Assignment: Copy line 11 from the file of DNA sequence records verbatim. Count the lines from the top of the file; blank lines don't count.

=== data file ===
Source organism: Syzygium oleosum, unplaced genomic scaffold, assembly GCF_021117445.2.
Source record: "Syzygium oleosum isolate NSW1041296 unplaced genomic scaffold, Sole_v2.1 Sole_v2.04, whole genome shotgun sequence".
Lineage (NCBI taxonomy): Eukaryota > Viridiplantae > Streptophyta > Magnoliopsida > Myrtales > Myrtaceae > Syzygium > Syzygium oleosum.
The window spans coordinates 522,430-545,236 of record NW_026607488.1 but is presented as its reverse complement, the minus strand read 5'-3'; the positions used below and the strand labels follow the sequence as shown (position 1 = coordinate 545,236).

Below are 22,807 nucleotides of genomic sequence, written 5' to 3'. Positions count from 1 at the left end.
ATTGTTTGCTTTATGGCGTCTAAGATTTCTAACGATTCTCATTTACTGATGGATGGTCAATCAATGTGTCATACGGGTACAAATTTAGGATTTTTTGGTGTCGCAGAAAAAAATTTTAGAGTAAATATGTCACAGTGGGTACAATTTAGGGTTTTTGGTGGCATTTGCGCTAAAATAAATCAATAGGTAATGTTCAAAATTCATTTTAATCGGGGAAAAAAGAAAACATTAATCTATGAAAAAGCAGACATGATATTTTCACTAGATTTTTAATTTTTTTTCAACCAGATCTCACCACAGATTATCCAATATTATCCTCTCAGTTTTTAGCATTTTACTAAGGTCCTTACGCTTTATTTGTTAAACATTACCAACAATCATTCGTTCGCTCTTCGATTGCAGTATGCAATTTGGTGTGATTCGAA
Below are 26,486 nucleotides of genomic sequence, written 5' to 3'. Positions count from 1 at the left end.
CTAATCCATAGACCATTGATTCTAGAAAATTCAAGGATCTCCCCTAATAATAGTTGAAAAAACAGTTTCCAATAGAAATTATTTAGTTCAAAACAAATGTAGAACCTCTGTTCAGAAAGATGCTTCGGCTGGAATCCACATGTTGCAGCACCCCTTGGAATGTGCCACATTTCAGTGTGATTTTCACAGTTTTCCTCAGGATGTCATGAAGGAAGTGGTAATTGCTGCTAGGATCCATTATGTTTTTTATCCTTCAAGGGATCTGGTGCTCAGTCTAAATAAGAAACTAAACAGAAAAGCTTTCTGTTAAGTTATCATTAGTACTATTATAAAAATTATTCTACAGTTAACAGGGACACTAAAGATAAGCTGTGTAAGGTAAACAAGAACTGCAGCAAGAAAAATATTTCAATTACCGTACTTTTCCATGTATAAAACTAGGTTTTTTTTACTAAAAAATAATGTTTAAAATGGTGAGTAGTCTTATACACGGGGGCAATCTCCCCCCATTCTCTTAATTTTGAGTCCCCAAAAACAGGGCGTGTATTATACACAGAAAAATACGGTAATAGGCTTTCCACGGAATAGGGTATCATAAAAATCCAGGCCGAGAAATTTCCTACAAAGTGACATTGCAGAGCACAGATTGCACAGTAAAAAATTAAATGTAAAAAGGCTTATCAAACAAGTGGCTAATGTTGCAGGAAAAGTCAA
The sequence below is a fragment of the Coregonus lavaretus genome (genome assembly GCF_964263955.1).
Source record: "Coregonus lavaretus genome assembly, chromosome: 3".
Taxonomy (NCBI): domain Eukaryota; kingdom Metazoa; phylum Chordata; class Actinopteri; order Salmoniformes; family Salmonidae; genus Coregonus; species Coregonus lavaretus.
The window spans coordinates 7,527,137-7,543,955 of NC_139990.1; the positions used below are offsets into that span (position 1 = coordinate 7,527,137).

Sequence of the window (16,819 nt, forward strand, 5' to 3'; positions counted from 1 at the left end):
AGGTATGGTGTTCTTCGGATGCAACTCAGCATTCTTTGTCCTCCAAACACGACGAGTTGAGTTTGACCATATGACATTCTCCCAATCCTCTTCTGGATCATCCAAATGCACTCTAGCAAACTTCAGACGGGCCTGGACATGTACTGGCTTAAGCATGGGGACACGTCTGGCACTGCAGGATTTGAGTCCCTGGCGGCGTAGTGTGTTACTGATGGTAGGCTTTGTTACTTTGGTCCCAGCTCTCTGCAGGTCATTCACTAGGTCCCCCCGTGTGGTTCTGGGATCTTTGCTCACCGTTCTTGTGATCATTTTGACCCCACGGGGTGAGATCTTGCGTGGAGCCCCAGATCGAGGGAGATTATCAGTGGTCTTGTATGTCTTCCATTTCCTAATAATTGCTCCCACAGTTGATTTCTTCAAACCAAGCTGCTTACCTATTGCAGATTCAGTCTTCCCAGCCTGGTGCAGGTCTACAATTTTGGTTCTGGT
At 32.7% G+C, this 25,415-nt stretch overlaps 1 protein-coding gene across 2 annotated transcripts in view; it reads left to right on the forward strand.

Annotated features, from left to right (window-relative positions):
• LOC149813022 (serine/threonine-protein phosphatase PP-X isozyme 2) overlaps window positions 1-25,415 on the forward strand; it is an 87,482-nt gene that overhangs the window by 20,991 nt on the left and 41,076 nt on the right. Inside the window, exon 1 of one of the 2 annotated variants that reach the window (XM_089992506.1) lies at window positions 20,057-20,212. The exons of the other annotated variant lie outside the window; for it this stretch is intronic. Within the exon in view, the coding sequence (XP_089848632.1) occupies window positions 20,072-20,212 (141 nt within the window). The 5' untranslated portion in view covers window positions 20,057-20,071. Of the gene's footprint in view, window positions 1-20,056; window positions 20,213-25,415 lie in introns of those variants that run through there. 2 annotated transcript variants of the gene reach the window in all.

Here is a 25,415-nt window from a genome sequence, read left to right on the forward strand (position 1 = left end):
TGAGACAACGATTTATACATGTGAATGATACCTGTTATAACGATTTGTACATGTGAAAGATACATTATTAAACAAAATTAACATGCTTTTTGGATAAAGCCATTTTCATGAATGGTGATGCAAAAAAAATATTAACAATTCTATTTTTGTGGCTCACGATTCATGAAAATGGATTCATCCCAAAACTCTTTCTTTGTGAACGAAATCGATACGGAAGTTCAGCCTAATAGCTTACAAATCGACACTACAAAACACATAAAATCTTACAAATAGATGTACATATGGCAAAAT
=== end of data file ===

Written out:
Taxonomy (NCBI): domain Eukaryota; kingdom Metazoa; phylum Chordata; class Actinopteri; order Salmoniformes; family Salmonidae; genus Coregonus; species Coregonus lavaretus.